With over 50 participants, the Green Deal can count on a strong partnership. Each participant works from their own strengths to put the protein shift into practice. In addition to strengthening the position of the vegetable supply in the supermarket, in the catering industry or at events and the communication about this, the taste of the Flemish people is also stimulated through tasting sessions and informative workshops. Several partners are committed to innovate around local vegetable and alternative protein sources. Market and consumer behavioral research must form the right basis for a better deployment of future actions. For several actions, interesting partnerships are already emerging with, for example, the knowledge partners and individual companies or organizations. With these actions, not only consumers are reached, but also stakeholders in their own pre-chains such as suppliers and producers. In this way, the Green Deal has a catalyzing effect.

> More information about this Green Deal (starting points, commitments)
> An animated information film

Tenth Green Deal in Flanders

Green Deals are voluntary agreements between (private) partners and the Flemish government to jointly pursue sustainable initiatives, without compromising competitiveness and good business practice. The goal is to further green businesses and sectors.

The Green Deal Protein Shift on our Plate is the tenth Green Deal in Flanders. The Green Deal Shared Mobility was the first and was signed in the spring of 2017. It was followed by the Green Deal Circular Procurement, Brewers, Businesses and Biodiversity, Domestic Wood Heating, Sustainable Urban Logistics, Circular Building, Natural Gardens and Climate Friendly Cooling.

> More info on the Green Deals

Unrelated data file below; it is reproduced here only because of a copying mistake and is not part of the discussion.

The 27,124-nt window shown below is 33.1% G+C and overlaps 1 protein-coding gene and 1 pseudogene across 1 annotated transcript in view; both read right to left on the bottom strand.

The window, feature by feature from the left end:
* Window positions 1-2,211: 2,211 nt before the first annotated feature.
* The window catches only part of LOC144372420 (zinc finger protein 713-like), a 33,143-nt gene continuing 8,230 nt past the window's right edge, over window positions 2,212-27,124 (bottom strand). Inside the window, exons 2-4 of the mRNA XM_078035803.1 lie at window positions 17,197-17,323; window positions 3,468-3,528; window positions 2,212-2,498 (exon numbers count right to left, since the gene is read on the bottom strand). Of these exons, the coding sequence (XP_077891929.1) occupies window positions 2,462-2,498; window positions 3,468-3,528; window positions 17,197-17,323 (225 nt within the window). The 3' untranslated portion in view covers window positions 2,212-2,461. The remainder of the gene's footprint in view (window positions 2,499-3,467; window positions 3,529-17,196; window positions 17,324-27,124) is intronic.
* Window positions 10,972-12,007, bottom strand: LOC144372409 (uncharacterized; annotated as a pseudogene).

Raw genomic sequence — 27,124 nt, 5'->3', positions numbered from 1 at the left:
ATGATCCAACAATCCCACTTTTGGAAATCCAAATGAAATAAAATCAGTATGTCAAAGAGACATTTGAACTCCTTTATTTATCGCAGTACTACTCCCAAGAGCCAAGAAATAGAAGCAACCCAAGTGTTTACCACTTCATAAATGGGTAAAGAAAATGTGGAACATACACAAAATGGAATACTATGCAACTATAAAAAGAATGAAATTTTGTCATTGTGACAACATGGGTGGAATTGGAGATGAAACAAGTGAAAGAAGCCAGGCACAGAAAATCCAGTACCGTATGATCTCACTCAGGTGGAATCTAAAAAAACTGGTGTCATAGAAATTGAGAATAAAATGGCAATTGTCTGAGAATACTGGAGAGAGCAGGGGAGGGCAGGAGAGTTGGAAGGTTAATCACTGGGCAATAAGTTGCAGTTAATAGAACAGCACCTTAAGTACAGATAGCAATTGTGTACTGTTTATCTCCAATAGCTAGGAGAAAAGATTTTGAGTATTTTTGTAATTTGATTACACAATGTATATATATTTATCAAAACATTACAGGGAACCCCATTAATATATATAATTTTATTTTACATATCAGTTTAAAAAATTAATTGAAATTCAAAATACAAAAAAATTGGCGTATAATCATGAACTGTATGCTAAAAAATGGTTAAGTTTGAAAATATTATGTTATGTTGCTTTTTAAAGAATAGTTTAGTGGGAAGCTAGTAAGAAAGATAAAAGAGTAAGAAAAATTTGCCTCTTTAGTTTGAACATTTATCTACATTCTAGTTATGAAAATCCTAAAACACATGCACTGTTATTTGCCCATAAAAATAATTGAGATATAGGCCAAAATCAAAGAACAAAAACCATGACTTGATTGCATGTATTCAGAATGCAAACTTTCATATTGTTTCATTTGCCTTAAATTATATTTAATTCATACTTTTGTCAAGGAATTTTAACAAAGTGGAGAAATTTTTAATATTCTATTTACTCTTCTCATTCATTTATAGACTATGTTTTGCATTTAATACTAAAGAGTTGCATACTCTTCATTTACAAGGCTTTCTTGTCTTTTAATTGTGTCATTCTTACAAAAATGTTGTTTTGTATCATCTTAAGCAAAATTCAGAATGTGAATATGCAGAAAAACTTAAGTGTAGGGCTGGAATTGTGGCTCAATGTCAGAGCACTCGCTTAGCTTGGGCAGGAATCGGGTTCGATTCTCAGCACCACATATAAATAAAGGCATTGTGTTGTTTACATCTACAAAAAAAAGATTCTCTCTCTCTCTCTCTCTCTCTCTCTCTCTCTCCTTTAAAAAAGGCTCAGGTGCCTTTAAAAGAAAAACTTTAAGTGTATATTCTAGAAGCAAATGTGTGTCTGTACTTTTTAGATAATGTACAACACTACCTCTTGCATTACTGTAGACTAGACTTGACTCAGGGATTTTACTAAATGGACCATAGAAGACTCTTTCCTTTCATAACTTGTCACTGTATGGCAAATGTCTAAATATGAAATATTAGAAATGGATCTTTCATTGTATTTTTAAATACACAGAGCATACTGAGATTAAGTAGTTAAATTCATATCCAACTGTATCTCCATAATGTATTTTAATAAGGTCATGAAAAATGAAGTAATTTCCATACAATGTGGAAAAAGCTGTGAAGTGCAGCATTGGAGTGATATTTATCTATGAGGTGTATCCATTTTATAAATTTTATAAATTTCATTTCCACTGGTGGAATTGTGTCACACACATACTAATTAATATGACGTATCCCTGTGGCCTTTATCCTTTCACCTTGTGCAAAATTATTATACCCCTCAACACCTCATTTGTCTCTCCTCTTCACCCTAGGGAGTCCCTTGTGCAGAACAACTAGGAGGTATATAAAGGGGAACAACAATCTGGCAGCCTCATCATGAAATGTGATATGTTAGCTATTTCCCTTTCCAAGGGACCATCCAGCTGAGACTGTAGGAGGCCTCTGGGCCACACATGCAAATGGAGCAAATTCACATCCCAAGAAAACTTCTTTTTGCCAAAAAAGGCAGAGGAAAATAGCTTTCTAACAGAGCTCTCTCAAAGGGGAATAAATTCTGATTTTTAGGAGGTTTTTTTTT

Department of Environment, Agency for Care & Health, Department of Agriculture & Fisheries, KU Leuven, Next Food Chain, The Shift, UGent and the Flemish Institute for Healthy Living


Atelier m. Foodlab, Abinda, Aldi Belgium, Alpro, Arteveldehogeschool, Arvesta, Barentz, Beanlife, Bio-Planet, Bond Beter Leefmilieu, BonRill, Buurtsuper. be, Buurtwinkels Okay, Colruyt Lowest Prices, Compass Group Belgium, Danone Belgium, De Hobbit, De Vegetarische Slager, Delhaize, EVA vzw, GoodPlanet Belgium, Greenway Foods, Greenyard, Het Facilitair Bedrijf, Hogeschool VIVES, IKEA Belgium, ILVO, Imperial Meat Products, Kriket, La Vie Est Belle, Lidl Belgium & Luxembourg, Nestlé Belgilux, Peas & Beans, POM West Flanders, PXL Agro- and Biotechnology, PXL-Catering, Rikolto, SmartWithFood, Sodexo, Solucious, City of Bruges, City of Ghent, City of Leuven, City of Ostend, Takeaway. com, Test Aankoop, The Chalo Company, Toerisme Vlaanderen, TOR Royal, Velt vzw, Vlaamse Beroepsvereniging van Diëtisten, VLAM & NICE, VMM, VVSG, WWF-België, Zorg Leuven

Flyer Green Deal with picture of Joris Relaes
The newer sources of protein from plants, algae, insects and microbial processes always require a great deal of scientific research and know-how. ILVO participates in this with great enthusiasm, with European and Flemish project funds, and together with interested companies.